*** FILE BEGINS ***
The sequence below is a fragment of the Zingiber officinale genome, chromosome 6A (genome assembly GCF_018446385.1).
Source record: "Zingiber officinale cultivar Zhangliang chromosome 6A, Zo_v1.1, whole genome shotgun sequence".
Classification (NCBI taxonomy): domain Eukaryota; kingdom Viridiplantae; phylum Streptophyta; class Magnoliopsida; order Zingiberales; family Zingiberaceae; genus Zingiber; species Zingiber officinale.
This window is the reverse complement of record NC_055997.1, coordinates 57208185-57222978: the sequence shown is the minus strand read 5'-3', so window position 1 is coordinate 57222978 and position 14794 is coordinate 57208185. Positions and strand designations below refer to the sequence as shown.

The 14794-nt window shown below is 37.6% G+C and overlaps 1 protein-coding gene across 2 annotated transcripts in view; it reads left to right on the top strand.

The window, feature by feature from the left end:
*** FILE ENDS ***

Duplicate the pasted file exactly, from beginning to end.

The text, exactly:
The sequence below is a fragment of the Zingiber officinale genome, chromosome 6A (genome assembly GCF_018446385.1).
Source record: "Zingiber officinale cultivar Zhangliang chromosome 6A, Zo_v1.1, whole genome shotgun sequence".
Classification (NCBI taxonomy): domain Eukaryota; kingdom Viridiplantae; phylum Streptophyta; class Magnoliopsida; order Zingiberales; family Zingiberaceae; genus Zingiber; species Zingiber officinale.
This window is the reverse complement of record NC_055997.1, coordinates 57208185-57222978: the sequence shown is the minus strand read 5'-3', so window position 1 is coordinate 57222978 and position 14794 is coordinate 57208185. Positions and strand designations below refer to the sequence as shown.

The 14794-nt window shown below is 37.6% G+C and overlaps 1 protein-coding gene across 2 annotated transcripts in view; it reads left to right on the top strand.

The window, feature by feature from the left end: